Why are Millennials Renting Rather than Buying?

Nicolas Cesare

The classic American dream has always featured a nice house with a yard for the kids to play in. However, fewer Millennials are achieving this version of the American dream compared to prior generations. Not only are they picking pets over children, Millennials are also much more likely to rent than buy when it comes to living space.

Is this just another sign of Millennials bucking the traditions set in place by Baby Boomers, or is there something more going on here?

Who’s Renting and Who’s Buying

Interesting data from the US census shows that the homeownership rate among Millennials is hovering around 35 percent. This may seem shockingly low compared to the homeownership rate among Baby Boomers, which at roughly 77 percent  is over double that of Millennials, but the data is more nuanced than this.

What matters in interpreting this data is not which generation is presently more likely to own a home. Baby boomers are reaching the end of their long careers and beginning to settle into retirement. They have had a great deal of time to acquire homes for themselves and get comfortable in them, not to mention the credit and purchasing power to afford these homes.

Millennials, on the other hand, are just entering the workforce. They have not has as much time to establish credit histories and save money to buy homes of their own. For this reason, it’s important not to consider this data in terms of who rents and who buys today. Instead, we need to consider the homeownership trends of Baby Boomers when they were in their 20s and 30s and compare those to the rates among Millennials today.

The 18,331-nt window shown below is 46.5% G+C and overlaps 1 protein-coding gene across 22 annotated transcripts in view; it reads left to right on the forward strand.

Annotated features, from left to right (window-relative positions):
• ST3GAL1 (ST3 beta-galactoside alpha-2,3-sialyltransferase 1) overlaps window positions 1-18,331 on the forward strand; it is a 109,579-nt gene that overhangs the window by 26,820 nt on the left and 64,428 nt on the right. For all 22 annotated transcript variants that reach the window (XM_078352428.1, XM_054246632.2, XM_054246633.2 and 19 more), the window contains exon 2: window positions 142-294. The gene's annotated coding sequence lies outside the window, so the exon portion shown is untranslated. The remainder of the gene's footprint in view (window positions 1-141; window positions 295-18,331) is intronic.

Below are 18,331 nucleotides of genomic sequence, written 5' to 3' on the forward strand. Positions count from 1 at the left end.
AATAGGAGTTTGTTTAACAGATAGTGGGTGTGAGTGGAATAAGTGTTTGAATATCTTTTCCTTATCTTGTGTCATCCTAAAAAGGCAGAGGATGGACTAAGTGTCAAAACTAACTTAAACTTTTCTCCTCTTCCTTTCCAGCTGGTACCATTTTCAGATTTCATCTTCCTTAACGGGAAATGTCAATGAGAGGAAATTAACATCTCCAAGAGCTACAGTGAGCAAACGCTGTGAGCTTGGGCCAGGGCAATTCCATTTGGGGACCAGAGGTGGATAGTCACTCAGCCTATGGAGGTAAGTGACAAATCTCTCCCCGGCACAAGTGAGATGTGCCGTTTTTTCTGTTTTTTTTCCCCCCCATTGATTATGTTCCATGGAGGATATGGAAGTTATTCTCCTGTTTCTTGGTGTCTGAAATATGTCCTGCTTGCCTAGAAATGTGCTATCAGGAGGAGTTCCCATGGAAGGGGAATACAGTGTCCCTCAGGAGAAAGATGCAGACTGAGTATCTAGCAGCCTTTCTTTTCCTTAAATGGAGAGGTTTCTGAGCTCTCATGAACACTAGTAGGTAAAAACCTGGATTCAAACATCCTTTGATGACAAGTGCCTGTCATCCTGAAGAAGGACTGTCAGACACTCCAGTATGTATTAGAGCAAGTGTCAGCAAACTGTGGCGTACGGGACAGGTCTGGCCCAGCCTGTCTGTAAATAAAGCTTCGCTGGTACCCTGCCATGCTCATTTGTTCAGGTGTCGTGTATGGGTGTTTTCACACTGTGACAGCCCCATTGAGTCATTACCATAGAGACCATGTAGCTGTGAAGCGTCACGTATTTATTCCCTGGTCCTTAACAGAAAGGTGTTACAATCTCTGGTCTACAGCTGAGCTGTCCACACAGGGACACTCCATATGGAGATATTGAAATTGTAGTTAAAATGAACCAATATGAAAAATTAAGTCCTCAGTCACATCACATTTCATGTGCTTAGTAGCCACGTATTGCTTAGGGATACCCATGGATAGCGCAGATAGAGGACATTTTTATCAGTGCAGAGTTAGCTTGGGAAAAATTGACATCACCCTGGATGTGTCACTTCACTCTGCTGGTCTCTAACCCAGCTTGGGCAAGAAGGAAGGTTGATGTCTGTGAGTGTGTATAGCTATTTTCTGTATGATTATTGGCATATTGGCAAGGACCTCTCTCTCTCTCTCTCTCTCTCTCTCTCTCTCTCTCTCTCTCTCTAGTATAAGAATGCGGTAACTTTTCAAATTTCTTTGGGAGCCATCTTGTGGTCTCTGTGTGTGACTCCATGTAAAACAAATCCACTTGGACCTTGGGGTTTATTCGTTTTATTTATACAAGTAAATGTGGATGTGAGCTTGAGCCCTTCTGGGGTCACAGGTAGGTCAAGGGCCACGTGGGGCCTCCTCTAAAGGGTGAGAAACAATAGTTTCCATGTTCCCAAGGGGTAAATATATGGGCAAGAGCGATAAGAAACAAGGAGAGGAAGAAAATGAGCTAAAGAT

This comparison reveals some interesting trends. Although the differences are not as striking as comparing present-day homeownership, there is no doubt that Baby Boomers were buying more homes earlier in their lives than Millennials are today. Recall that only 35 percent of Millennials owned homes in 2016. When Baby Boomers were in their 20s and 30s, they had a homeownership rate of over 40 percent.

The fact is that homeownership for Americans under 35 is at its lowest since the data became available in 1982. What could be driving this change?

Where are Millennials Living?

One might think that all Millennials are either living in homes that they own or renting their living space. However, this picture is far too simplistic. In fact, research has shown that almost one third of Millennials are choosing to live with their parents. This is more than any previous generation, so what’s the reason for this shift? Are Millennials just lazier than their predecessors? Not quite.

Shifting Economic Conditions

Some observers attribute the change in homebuying trends to the attitudes of Millennials. These observers claim that Millennials have no respect for traditions like home buying or little interest in picking up the torch from their parents and raising families of their own.

This couldn’t be further from the truth. According to Goldman Sachs, 93 percent of Millennials want to own a home someday and 74 percent want to have children. So if the interest is there, why aren’t Millennials getting to work on the American dream? Today, analysts are pointing to one major underlying cause: the state of the American economy.

There is one simple explanation for why Millennials aren’t buying homes like Baby Boomers did in their younger years: wages aren’t keeping up with rising home prices. Millennials aren’t making the kind of money that Baby Boomers did, making it harder for them to break into the housing market at this point in their careers.

This trouble with wages affects more than just the aspirations of Millennials, though. Experts worry that fewer home purchases from Millennials could have a negative effect on the housing market. Instead of bemoaning the lifestyles of Millennials, critics might benefit from attacking stagnant wages instead. Millennials want to buy homes and if they’ve given the resources to do so, the resulting housing boom could mean good things for all corners of the economy.

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